Pro & Con: Should California voters support Proposition 32?

No: Deceptive measure would silence workers

October 28, 2012 

Zaf Iqbal

JOE JOHNSTON — The Tribune

The issue:If approved, Proposition 32 would prohibit the use of employee payroll deductions for political purposes; prohibit corporations and unions from making direct contributions to state and local candidates; and prohibit government contractors from making contributions to pubic officials who award them contracts.

Click here to read a conservative's perspective »

Proposition 32 is a deceptive measure. It is disingenuously presented as a step to reform campaign financing.

If passed, it would prohibit unions, corporations and government contractors from using payroll-deducted funds for political purposes. On the surface, it appears as though Proposition 32 would eliminate lobbying by special interest groups.

The proponents claim it would prohibit special interests from making political contributions to those state and local politicians who embrace their agenda; consequently, they would be unable to exercise any influence on legislative and regulatory processes.

The fact is that it is a devious plan by big corporations, wealthy individuals and super PACs to eliminate any counterinfluence by unions. They would have a free hand to use enormous resources to influence the political process to align it with their own interests. It would result in an uneven playing field because 99 percent of California corporations do not use payroll deductions for political contributions, while unions rely mostly on automatic payroll deductions to raise funds for various purposes, including political campaigns.

According to Daniel Mitchell, a professor emeritus at the UCLA Anderson School of Management, “This would be a big deal for unions if (Proposition 32) passes since it would largely cut off their participation in state and local California politics.”

Proposition 32’s principal backer is the Lincoln Club of Orange County, an ultraconservative organization. The commercials supporting Proposition 32 are paid for by a shell entity called California Future Fund for Free Markets led by Jill Vogel, a lawyer and a Republican state senator in Virginia.

California Future Fund for Free Markets received more than $4 million from American Future Fund. American Future Fund is funded by a group of wealthy donors who are led by Kansas oil billionaire brothers Charles and David Koch.

Interestingly, American Future Fund, based in Iowa, claims to be a “social welfare” corporation. Its president, Sandy Greiner, is a Republican state senator in Iowa. According to Environmental Working Group, Greiner — a staunch proponent of conservative free market ideals — and her husband are recipients of federal farm subsidies amounting to tens of thousands of dollars.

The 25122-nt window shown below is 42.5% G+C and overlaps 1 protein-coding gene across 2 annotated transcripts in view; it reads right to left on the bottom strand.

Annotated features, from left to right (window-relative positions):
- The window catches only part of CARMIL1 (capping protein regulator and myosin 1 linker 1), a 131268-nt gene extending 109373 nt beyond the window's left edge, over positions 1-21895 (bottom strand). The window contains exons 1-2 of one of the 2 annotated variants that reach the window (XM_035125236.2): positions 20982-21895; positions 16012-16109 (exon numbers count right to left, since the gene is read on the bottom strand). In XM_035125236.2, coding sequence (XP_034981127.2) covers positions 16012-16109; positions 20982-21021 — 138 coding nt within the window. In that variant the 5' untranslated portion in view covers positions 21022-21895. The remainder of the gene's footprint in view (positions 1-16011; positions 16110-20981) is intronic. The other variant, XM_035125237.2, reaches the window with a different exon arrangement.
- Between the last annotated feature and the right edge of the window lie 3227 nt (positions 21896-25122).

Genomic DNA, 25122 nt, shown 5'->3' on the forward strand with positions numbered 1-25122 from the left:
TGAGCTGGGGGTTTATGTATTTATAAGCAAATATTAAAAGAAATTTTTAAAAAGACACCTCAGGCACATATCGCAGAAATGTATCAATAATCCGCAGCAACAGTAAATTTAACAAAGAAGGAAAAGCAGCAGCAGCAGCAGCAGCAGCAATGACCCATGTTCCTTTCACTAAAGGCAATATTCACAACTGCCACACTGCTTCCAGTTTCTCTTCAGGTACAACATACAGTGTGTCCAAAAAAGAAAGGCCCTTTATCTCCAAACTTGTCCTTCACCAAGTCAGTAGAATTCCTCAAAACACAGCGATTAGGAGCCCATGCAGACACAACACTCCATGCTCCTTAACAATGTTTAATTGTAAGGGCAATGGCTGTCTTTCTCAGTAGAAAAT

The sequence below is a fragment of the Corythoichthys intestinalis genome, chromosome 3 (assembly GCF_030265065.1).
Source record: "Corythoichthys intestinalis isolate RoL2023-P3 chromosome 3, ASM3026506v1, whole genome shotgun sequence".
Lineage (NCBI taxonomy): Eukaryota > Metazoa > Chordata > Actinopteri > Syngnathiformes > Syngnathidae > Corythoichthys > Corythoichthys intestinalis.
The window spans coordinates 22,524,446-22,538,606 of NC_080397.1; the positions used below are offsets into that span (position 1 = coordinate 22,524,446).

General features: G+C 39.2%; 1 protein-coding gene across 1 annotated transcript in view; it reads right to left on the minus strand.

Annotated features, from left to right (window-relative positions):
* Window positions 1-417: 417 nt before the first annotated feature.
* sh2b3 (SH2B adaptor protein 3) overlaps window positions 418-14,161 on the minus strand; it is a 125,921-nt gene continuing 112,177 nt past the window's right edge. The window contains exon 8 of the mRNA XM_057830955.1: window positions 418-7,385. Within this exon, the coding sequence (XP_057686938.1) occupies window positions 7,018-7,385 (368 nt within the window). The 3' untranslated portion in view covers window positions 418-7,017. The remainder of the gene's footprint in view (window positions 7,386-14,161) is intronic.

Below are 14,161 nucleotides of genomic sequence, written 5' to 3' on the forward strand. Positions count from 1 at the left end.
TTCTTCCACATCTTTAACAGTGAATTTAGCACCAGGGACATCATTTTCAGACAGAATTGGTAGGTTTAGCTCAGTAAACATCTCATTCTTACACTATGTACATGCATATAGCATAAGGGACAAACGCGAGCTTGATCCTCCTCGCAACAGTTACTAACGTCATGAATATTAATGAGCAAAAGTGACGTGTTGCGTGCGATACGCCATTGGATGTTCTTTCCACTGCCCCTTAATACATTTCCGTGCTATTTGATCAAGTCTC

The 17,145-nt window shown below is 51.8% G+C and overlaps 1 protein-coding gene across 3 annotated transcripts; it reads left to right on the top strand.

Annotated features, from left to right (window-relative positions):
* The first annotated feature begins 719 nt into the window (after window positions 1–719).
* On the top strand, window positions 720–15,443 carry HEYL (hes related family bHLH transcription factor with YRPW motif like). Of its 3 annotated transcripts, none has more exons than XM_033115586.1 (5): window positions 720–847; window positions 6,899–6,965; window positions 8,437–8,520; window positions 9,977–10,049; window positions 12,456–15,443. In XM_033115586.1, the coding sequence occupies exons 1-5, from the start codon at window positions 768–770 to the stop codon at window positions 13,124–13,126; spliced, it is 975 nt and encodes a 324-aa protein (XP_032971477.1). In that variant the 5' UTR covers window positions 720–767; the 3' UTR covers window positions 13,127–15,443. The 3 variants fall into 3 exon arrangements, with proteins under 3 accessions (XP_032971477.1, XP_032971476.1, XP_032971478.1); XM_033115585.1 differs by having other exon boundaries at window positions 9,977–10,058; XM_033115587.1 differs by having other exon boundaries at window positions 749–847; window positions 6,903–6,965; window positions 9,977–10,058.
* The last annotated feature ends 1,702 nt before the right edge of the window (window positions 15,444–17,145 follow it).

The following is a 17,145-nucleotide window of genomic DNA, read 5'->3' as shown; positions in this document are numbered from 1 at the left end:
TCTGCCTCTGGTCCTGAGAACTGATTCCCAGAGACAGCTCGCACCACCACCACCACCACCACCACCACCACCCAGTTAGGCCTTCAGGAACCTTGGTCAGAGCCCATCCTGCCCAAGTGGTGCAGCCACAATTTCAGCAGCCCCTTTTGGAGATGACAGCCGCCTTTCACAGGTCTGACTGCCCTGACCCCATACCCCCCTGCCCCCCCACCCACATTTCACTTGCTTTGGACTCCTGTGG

American Future Fund became actively involved in political campaigns nationally in 2010 after receiving $13 million from another “social welfare” group called Center to Protect Patient Rights that is headquartered in Phoenix. The funding for this organization also comes from the Koch brothers. This is a classic example of money laundering, albeit legal in this case because all of the organizations involved are so-called “social welfare” corporations and not businesses.

Dan Morain of The Sacramento Bee pulled all this together succinctly, “So here we are: A group represented by a Republican lawyer in Virginia takes $4 million from a ‘free market’ group led by a Republican senator in Iowa, which took money from a ‘free market’ group in Phoenix.”

Morain concluded: “Talk about deals cut in shadows.”

Well said.

Proposition 32 is opposed by the League of Women Voters of California, California Common Cause, California Clean Money Campaign and editorial boards of major newspapers.

The ban that would apply to unions exempts other major sources of political contributions, e.g., real estate trusts, hedge funds, Wall Street investors, Wall Street investment firms, corporations (funds that are not payroll deducted), venture capitalists, hedge fund managers, insurance companies and their executives, business super PACs, to name a few.

With growing economic disparity in California and the United States, any measure contributing to this serious problem will lead to catastrophic economic as well as societal consequences. Proposition 32 must be defeated to avoid worsening this serious problem.

Zaf Iqbal is past associate dean and professor emeritus of accounting at Cal Poly’s Orfalea College of Business. He volunteers with local nonprofits including Habitat for Humanity, the Retired Senior Volunteer Program and the Children’s Resource Network. He is president of the San Luis Obispo Democratic Club.

EDITOR'S NOTE:

Democrat Zaf Iqbal and Republican John Peschong write monthly about issues of local, state and national importance. If you have comments or suggested topics for future columns, email letters@thetribunenews.com.

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